Film Review: The Commuter (dir by Jaume Collet-Sera)


It’s January, which means that it’s time for another silly action movie starring Liam Neeson.  Ever since Taken was first released way back in 2008, Liam has been a regular fixture during the first few months of each new year, either killing terrorists or killing gangsters.  Regardless of the film, he’s always a world-weary guy who loves his family and who has a unique set of skills.  The specific skills may change from film to film but they all pretty much have to do with killing people.

For instance, in the latest Liam Neeson action film, The Commuter, Liam plays Michael MacCauley.  Michael may currently sell life insurance but he used to be a detective with the NYPD.  Judging by some of the things that Michael does over the course of this film, being a detective in New York City apparently requires you to have a set of skills that one would normally associate with James Bond or Jason Bourne.  However, Michael left all of that behind.  Sure, he might still get together with his former partner (Patrick Wilson) for a beer and he still complains about his former captain (Sam Neill).  But Michael’s in the insurance game now.  As he explains it, he’s nearly 60, he’s got a teenage son getting ready for college, and he has two mortgages to pay off.  Michael and his family still haven’t recovered from the recession.  Don’t get him started on Goldman Sachs…

It sure is a good thing that Michael has that good job!

Except, of course, he doesn’t.  One day, Michael arrives at the office, is given a rather weak severance package, and is told that his services will no longer be needed.  Wondering how he’s going to tell his wife and son that their lives are pretty much over, Michael wanders around New York, gets a little drunk, and then eventually boards the train that will take him back home.

Michael is a regular on the train.  As is quickly made clear, he knows all of the other regular commuters, like grizzled old Walt (Jonathan Banks) and neurotic Tony (Andy Nyman).  He’s also still enough of a cop that he notices people who are riding the train for the first time.  For instance, there’s Joanna (Vera Farmiga).  Joanna sits down in front of him and strikes up a conversation.  She asks him what he would do if she told him that there was a bag full of money in one of the air conditioning vents but that, if he takes the money, he’s agreeing to do something for her.  When Joanna gets off at the next stop, Michael checks the vent.  The money’s there and now, so is the task.  Michael has to find and identify one passenger on the train.  If he doesn’t, his family dies…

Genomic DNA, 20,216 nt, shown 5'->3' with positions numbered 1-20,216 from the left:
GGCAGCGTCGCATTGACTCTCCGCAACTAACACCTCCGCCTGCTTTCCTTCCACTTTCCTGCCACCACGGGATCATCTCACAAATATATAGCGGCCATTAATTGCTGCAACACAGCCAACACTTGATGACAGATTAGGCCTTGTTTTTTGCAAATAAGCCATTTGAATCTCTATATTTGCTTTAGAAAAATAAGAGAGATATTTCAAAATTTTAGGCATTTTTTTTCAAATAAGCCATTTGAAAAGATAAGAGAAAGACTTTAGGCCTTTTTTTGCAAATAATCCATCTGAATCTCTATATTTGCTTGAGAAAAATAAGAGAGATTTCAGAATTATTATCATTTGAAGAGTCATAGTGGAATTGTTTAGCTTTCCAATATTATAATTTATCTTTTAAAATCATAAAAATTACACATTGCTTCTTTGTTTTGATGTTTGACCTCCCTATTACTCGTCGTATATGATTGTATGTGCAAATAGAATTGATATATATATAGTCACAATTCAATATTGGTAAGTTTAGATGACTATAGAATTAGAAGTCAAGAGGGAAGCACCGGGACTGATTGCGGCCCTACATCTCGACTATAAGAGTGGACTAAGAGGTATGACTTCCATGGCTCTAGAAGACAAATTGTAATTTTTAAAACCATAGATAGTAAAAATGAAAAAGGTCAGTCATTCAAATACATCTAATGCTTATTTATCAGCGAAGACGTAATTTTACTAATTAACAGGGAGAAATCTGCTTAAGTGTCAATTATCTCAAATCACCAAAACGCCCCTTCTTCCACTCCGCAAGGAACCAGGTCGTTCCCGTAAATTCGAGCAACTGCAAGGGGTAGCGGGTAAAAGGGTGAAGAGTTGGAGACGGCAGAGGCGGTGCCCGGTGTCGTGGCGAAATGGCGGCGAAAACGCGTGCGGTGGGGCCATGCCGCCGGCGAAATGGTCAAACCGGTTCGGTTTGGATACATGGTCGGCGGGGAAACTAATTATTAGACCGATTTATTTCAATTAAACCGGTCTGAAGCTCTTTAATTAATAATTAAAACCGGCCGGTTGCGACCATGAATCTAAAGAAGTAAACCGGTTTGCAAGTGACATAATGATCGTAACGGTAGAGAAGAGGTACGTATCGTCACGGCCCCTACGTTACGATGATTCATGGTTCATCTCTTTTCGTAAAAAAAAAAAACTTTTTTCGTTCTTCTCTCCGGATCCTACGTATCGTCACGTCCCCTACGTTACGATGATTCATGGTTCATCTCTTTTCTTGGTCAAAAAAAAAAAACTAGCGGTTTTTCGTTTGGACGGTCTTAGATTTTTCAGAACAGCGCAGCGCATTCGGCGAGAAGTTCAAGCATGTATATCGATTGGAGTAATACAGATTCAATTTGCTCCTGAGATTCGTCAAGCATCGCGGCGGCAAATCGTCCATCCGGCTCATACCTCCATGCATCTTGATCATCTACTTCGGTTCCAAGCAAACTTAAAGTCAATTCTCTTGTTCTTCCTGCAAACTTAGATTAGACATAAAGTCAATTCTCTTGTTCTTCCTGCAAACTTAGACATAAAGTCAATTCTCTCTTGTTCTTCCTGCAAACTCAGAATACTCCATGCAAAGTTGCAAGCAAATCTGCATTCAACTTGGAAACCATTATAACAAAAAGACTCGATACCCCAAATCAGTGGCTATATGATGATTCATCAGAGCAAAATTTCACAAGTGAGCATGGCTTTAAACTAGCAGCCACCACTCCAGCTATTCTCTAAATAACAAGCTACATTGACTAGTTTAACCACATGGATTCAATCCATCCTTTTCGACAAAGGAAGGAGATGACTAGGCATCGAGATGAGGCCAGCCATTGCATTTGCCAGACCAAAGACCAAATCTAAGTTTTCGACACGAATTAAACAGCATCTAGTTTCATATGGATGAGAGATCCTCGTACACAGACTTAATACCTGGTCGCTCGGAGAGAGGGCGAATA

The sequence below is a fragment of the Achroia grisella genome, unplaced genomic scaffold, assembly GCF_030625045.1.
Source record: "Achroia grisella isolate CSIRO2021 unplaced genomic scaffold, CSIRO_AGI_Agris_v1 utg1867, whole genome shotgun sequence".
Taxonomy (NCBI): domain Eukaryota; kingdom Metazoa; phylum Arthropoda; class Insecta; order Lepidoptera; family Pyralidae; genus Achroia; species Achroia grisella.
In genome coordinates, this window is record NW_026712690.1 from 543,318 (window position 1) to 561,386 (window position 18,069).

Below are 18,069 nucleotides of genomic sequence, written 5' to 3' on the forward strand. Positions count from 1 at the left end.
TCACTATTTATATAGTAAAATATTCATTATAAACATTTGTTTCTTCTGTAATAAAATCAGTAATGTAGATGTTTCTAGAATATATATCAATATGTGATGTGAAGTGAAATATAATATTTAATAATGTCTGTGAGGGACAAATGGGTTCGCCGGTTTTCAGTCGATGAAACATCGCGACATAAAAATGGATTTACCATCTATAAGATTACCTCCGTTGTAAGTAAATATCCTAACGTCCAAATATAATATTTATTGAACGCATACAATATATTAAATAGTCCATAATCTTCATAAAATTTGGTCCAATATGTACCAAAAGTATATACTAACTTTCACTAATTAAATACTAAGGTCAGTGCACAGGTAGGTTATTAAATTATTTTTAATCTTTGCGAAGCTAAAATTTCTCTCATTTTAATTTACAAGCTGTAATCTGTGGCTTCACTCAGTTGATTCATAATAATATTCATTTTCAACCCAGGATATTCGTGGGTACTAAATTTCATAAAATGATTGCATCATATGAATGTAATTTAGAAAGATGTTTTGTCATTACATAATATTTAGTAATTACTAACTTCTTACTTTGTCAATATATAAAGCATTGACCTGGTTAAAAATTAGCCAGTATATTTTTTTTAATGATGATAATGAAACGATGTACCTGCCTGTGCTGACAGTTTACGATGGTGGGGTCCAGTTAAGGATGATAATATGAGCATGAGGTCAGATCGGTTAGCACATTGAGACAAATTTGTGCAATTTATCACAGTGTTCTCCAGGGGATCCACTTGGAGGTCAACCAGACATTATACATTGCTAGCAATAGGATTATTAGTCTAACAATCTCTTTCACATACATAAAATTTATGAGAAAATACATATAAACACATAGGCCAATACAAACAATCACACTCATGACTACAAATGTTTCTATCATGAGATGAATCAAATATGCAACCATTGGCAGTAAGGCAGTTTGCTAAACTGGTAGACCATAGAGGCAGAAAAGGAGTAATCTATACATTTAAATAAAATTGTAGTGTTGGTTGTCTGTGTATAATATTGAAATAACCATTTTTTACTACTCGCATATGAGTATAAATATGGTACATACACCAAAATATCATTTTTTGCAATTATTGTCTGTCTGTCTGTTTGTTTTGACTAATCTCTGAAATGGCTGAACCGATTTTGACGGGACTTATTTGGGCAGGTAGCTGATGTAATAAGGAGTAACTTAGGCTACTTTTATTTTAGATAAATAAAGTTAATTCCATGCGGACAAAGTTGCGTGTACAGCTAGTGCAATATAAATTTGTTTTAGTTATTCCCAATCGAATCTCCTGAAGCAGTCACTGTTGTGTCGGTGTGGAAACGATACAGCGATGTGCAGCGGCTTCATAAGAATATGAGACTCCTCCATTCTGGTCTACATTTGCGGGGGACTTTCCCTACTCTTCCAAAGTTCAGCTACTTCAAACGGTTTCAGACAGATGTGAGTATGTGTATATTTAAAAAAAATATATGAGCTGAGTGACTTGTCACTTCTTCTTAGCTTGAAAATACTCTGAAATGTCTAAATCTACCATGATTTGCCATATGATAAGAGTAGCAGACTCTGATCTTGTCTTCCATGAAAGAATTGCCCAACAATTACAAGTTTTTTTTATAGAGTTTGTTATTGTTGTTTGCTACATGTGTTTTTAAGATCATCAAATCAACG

Even by the standards of a Liam Neeson action film, The Commuter is a deeply silly movie.  However, that very silliness is the key to the film’s appeal.  After getting off to a strong start with a witty montage of Michael repeatedly waking up and leaving for work day-after-day, The Commuter settles down and it seems as if it’s going to be a typical Liam Neeson action film.  However, as the film progresses, things get just more and more bizarre.  Suddenly, Michael is getting into brutal fist fights in empty train cars.  No one in the movie ever seems to care that, every time they see Michael, he’s a little bit more beaten up than he was the last time.  Suddenly, out of nowhere, trains are careening out of control, people are getting shoved in front of buses, and men with snakes tattooed on their neck are giving Michael the side eye.  At one point, Michael nearly gets crushed underneath the train and then has to run and leap to get back on.  You find yourself wondering how a 60 year-old insurance salesman is managing to do all of this.  (The answer, of course, is that he’s Liam Neeson and Liam Neeson can do anything…)

A little over an hour into the film, The Commuter hits an operatic level of silliness, one that will probably never be equaled by any other movie that Liam Neeson ever makes.  If you stop too long to think about any of it, the movie will fall apart.  To be honest, very little of what Michael does make sense but the conspiracy that’s taking advantage of him makes even less sense.  The bad guys are either incredibly stupid or incredibly brilliant, depending on what the story requires from scene to scene.

But no matter!  This is the fourth film that director Jaume Collet-Sera has made with Liam Neeson.  None of their collaborations make much sense but all of them are entertaining as long as you’re willing to sit back, relax, and don’t overthink the logic of what you’re watching.  Much as he did with The Shallows, Collet-Sera makes good use of the film’s limited setting and Neeson is his usual grizzled but charismatic self.  The Commuter is about as silly as can be but it’s an undeniably entertaining thrill ride.

 

Film Review: Shaun The Sheep (dir by Richard Starzak and Mark Burton)


Shaun_the_Sheep_MoviePosterIf you want to see a film that will truly make you happy and actually give you a reason to feel optimistic about the future of civilization, then you simply must see Shaun The Sheep, the new stop-motion animated film from Aardman Animations, the same people behind Wallace and Gromit.

The film tells the story of Shaun, a sheep who lives on Mossy Bottom Farm.  Though Shaun and the other sheep have a good relationship with both the farmer and the farmer’s dog, Bitzer, Shaun still finds himself growing bored with the monotonous routine of life on the farm.  He wants to take a day off and go down to the Big City.  (It’s even identified as being the “Big City” on a nearby road sign.)  Shaun comes up with a plan.  He and his fellow sheep trick the farmer into watching as they jump over a fence.  The farmer falls asleep.  They put the farmer in a trailer, the inside of which they’ve disguised to look like the farmer’s bedroom.  The farmer will sleep through the day and, by the time he awakens, Shaun will have returned from the Big City.